an anchor shank having a smooth surface and including a circular upper end with adjoining straight upper shank section defining a nominal shank diameter, an opposite circular lower end with adjoining straight lower shank section, and a single asymmetric three-dimensional bulge disposed between the upper and lower straight sections of the shank, the upper and lower ends defining a longitudinal axis passing through the ends, the upper and lower straight sections concentrically aligned with the longitudinal axis prior to inserting the anchor into the hole;
wherein after the anchor is inserted into the hole, the bulge and at least part of the upper or lower straight shank section adjacent the bulge move into engagement with the walls of the hole and creates greater than 360 degree uninterrupted circumferential contact between the surface of the anchor and the walls of the hole.
17. The anchor of claim 16, wherein at least part of both the upper and lower straight shank sections contact the holes of the wall.
18. The anchor of claim 16, wherein the shank does not substantially abrade the walls of the hole when driven therein.
19. The anchor of claim 16, wherein the bulge defines a first bend in a first plane and second and third bends each in a second plane that is oriented about 90 degrees to the first plane.
Description

The invention relates broadly to an anchor for securing fixtures to masonry or other material, and more particularly, the invention relates to a shaped anchor having a multi-planar bend adapted for engaging a hole wall over an extended surface area so as to provide an increased resistance to dislodgment when the anchor is loaded.

BACKGROUND OF THE INVENTION

Anchors for masonry or other structure are known, as in U.S. Pat. Nos. 4,963,062 and 4,828,445 to Giannuzzi. In these anchors, one or more undulations may be formed in the shank. The undulations function as a means for providing a tight fit in the hole for purposes of securing the shank within the hole. The anchor's shank is forcibly driven into the hole. As the shank is forced into the hole, the shank undulation is elastically deformed as it comes into contact with the wall. A frictional fit of the shank in the hole results from the pressure forces exerted on the wall by the shank as it attempts to return to its original shape.

It would be desirable to have an anchor that provides increased surface area contact between the shank and hole wall resulting from an elastic deformation of the anchor as it is driven into the hole, in a relatively simple manner, without excessive manufacturing or other associated costs, and without requiring a high degree of skill in order to use the anchor in practice. Among the benefits of such an anchor are improved retention forces for the shank within the hole over the same length shank. It would also be desirable to have a 360 degree or greater frictional hold between the shank and the hole in the event that the hole wall becomes weakened, such as by fracture of the mating material in the vicinity of the hole.

SUMMARY OF THE INVENTION

The above needs are met, and the shortcomings of prior art anchors are overcome by the shaped anchor of the invention. According to one embodiment, an anchor for masonry is adapted for being driven into a hole formed in masonry, or another suitable material, in a direction approximately perpendicular to the masonry plane. The anchor includes a head, a shank extending from the head and having an end, the shank including an upper shank portion extending from the head, having a longitudinal axis and defining a nominal shank diameter, and a curved shank portion extending between the upper shank portion and the shank end, the curved shank portion being shaped so as to describe a bearing surface that is disposed at a greater distance from the longitudinal axis than the nominal shank diameter and extends through an angle of less than 360 degrees about the longitudinal axis.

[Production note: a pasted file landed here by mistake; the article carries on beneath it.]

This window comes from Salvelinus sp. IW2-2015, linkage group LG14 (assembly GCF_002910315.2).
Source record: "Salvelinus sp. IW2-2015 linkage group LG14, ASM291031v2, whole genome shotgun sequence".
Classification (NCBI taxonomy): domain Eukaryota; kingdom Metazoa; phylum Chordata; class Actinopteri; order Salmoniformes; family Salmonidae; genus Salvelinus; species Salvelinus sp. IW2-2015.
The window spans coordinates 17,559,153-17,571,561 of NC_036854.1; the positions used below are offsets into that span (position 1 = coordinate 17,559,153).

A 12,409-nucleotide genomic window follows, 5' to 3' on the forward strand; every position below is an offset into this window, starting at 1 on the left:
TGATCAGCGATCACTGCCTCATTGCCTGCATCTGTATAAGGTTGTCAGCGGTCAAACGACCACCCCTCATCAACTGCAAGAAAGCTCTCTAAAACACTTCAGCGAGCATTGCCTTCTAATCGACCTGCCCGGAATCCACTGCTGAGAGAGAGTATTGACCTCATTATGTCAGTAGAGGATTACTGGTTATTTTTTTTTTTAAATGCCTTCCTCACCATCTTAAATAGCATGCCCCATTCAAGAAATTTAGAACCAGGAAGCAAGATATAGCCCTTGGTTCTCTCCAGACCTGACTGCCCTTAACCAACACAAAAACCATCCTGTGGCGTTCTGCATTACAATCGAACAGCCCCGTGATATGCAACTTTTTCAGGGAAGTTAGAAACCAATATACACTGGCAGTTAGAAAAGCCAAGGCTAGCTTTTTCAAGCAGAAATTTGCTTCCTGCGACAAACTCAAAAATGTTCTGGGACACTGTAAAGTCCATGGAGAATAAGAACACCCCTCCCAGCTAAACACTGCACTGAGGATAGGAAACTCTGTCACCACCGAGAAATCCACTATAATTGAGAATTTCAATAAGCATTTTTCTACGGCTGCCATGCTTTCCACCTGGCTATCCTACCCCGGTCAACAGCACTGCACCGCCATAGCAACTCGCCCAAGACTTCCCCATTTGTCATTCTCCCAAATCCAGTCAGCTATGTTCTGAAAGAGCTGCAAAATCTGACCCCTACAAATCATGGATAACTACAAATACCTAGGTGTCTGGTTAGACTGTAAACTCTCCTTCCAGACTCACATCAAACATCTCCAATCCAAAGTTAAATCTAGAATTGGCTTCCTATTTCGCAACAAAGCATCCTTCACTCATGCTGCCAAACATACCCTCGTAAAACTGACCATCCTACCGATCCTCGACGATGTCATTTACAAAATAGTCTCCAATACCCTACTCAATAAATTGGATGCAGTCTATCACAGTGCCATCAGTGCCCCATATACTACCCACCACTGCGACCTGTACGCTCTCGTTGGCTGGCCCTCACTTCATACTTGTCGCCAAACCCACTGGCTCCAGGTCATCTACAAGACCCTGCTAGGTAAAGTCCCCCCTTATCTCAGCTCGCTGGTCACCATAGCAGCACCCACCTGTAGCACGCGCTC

The shank allows for greater surface contact with the walls of a hole than previously attainable over the same length distance because unlike other known anchors, a frictional engagement may be attained circumferentially and continuously about the shank axis. The shank surface is preferably smooth over its length to minimize any chipping or gauging as the shank is forcibly inserted into the hole (e.g., by striking the head of the anchor with a hammer). There is little skill required to insert shank into the hole. Thus, the anchor of the invention has wide uses and does not require specialized tools or manpower.

In another embodiment, an anchor for masonry includes a shank having a twisting portion disposed between an upper portion and terminal end. The shank has a longitudinal axis passing through the upper portion and terminal end, wherein when viewed in a first plane, the twisting portion describes one and only one first bend and when viewed in a second plane, perpendicular to the first plane, the twisting portion describes one and only one second and third bends. A bearing surface of the shank is provided which attains one of a 360 degree and greater than 360 degree friction-fit engagement between the hole wall and shank by elastic deformation of the shank as it is driven into the hole, the bearing surface comprising a curved surface formed by the first, second and third bends. In this embodiment, the first bend may approximate a half sine wave and the second and third bends together approximate a full sine wave of a different peak-to-peak extent than the first bend.